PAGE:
3. Interesting article. Omnichannel strategies have become an essential part of retail success. Omnichannel strategies allow retailers to engage fully with a consumer through all channels, enhancing the consumer experience while creating brand awareness and improving consumer loyalty. I work for McGladrey and thought this conversation aligns well with a white paper that was created on this subject, if your readers are interested in it.@ “ The one constant in retail is change” https://bitly.com/1hrViqk

  4. Andrew, I have read the white paper you recommended. Thanks. It’s a good summary of the challenges and opportunities with omni-channel as well as some valuable recommendations. I found the part in the white paper where you discuss the importance of staff interaction in relation to cart abandonment very interesting. Your white paper confirms that adjusting staffing hours to peak traffic period is an effective way to increase the likelihood of purchase after interaction with a team sales member. I certainly agree with the fact that the probability of purchase increase after interaction with a sales person. Adding the fact that research indicates that 30-50% of consumers walk out of the store without having had any staff interaction and that some 70-80% of the purchasing decisions are made in the store multiplies the challenge. There are more ways than one to solve this but in my experience most of the retailers still only work with quite simple staff rostering methods based on past sales and anticipated peak traffic. This is an area where more attention should be allocated. Processes and technology that supports the connection and personalization of the staff-consumer interaction is pivotal to the success of creating better experiences and increased sales.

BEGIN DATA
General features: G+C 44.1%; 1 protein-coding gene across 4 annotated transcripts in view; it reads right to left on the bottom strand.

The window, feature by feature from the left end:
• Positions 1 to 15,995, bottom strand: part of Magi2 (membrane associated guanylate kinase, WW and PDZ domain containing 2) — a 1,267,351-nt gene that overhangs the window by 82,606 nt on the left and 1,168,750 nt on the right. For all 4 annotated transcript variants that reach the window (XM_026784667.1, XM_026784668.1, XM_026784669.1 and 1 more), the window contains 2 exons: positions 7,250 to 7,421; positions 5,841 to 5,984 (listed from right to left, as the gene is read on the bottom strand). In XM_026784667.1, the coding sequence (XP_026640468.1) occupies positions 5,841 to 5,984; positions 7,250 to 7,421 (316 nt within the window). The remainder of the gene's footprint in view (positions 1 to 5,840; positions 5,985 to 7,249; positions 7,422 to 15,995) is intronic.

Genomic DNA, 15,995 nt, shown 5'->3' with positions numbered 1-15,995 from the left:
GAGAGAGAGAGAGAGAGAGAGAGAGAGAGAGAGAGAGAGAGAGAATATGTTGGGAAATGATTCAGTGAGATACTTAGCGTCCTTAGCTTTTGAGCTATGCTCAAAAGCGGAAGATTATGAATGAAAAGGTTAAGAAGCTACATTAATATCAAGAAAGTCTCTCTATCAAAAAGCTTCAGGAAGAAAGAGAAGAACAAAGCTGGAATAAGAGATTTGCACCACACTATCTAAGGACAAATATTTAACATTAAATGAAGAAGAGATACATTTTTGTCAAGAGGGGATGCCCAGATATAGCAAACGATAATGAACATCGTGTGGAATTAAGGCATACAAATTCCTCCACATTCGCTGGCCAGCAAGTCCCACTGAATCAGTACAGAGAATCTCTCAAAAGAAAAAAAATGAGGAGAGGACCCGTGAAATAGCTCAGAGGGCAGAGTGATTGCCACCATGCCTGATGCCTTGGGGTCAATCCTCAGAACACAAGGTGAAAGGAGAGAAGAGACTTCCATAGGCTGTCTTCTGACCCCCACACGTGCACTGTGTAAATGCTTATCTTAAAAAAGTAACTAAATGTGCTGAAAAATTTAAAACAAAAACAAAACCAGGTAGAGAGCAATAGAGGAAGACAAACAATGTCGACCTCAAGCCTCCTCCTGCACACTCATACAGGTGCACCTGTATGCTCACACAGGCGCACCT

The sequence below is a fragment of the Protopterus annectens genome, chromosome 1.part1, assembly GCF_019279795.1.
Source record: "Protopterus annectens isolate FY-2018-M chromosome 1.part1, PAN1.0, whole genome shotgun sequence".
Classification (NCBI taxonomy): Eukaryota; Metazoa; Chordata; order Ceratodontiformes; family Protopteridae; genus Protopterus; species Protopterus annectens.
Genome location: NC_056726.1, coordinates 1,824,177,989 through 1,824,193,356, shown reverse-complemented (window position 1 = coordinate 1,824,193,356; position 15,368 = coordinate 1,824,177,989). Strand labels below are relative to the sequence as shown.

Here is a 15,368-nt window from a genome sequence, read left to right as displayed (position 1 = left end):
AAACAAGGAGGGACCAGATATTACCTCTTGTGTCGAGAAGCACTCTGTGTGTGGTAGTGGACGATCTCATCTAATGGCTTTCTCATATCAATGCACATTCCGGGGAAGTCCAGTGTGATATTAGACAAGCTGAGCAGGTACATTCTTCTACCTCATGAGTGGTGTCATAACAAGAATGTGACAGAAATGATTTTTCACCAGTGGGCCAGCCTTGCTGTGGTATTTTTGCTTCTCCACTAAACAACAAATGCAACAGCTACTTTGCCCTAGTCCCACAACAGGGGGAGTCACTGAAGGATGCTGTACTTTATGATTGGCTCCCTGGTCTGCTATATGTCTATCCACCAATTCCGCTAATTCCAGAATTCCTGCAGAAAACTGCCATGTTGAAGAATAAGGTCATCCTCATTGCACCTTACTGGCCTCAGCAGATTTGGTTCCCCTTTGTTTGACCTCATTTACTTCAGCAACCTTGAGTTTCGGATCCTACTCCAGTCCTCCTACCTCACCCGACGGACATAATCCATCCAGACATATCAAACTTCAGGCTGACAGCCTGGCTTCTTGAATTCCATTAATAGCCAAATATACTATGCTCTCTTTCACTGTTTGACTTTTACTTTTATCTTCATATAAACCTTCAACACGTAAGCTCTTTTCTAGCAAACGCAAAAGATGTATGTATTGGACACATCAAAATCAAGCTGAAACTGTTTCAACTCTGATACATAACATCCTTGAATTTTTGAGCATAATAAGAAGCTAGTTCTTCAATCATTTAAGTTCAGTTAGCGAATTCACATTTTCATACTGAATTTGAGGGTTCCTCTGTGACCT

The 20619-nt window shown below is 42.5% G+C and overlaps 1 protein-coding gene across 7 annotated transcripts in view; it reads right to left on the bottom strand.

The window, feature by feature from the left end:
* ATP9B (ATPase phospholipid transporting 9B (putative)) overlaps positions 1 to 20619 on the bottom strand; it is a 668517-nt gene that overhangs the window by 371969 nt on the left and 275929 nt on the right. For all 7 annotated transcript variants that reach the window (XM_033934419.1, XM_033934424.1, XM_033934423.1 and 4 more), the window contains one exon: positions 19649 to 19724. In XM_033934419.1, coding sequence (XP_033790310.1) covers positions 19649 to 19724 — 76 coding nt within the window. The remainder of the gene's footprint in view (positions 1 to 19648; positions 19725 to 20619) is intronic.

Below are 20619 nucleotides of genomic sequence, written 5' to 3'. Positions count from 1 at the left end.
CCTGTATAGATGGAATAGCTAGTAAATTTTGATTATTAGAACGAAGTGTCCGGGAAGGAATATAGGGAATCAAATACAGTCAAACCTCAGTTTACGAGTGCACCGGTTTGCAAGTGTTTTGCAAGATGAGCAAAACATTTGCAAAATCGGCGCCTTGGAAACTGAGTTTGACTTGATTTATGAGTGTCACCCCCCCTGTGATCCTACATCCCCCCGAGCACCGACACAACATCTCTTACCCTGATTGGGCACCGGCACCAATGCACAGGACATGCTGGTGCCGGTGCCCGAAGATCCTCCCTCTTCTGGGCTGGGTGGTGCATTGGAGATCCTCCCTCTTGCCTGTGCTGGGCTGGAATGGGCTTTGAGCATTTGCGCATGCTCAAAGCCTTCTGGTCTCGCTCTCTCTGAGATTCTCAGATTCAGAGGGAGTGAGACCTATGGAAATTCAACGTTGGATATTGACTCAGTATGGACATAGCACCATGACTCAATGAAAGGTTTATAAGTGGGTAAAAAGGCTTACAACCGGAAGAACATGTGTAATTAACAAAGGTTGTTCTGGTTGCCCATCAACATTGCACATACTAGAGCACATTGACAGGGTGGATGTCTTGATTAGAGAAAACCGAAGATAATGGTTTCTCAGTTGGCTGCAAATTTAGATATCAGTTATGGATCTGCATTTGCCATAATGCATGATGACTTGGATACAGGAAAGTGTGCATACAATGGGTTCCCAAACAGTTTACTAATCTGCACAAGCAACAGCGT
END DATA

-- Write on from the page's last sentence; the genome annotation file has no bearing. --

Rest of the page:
Please use comments to add value to the discussion. Maximum one link to an educational blog post or article. We will NOT PUBLISH brief comments like "good post," comments that mainly promote links, or comments with links to companies, products, or services.

Please enter your comment!
Please enter your name here